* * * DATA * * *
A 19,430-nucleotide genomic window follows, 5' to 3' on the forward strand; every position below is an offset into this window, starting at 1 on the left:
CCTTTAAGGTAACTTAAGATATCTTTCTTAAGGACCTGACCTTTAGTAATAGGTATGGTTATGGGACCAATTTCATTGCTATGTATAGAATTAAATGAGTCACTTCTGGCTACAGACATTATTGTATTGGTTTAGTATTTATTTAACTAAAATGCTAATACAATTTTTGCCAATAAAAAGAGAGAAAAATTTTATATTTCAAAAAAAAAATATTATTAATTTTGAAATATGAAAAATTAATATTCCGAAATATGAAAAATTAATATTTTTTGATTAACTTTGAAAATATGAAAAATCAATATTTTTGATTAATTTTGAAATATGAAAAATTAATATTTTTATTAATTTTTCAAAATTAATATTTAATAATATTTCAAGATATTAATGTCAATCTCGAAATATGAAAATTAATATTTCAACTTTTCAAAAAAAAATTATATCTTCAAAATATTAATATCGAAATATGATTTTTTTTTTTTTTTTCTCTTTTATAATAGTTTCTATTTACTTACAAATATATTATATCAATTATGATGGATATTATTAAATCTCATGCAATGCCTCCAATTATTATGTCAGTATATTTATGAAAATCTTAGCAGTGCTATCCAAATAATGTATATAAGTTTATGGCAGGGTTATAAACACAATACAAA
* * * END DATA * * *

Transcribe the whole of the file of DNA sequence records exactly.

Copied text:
A 19,430-nucleotide genomic window follows, 5' to 3' on the forward strand; every position below is an offset into this window, starting at 1 on the left:
CCTTTAAGGTAACTTAAGATATCTTTCTTAAGGACCTGACCTTTAGTAATAGGTATGGTTATGGGACCAATTTCATTGCTATGTATAGAATTAAATGAGTCACTTCTGGCTACAGACATTATTGTATTGGTTTAGTATTTATTTAACTAAAATGCTAATACAATTTTTGCCAATAAAAAGAGAGAAAAATTTTATATTTCAAAAAAAAAATATTATTAATTTTGAAATATGAAAAATTAATATTCCGAAATATGAAAAATTAATATTTTTTGATTAACTTTGAAAATATGAAAAATCAATATTTTTGATTAATTTTGAAATATGAAAAATTAATATTTTTATTAATTTTTCAAAATTAATATTTAATAATATTTCAAGATATTAATGTCAATCTCGAAATATGAAAATTAATATTTCAACTTTTCAAAAAAAAATTATATCTTCAAAATATTAATATCGAAATATGATTTTTTTTTTTTTTTTCTCTTTTATAATAGTTTCTATTTACTTACAAATATATTATATCAATTATGATGGATATTATTAAATCTCATGCAATGCCTCCAATTATTATGTCAGTATATTTATGAAAATCTTAGCAGTGCTATCCAAATAATGTATATAAGTTTATGGCAGGGTTATAAACACAATACAAA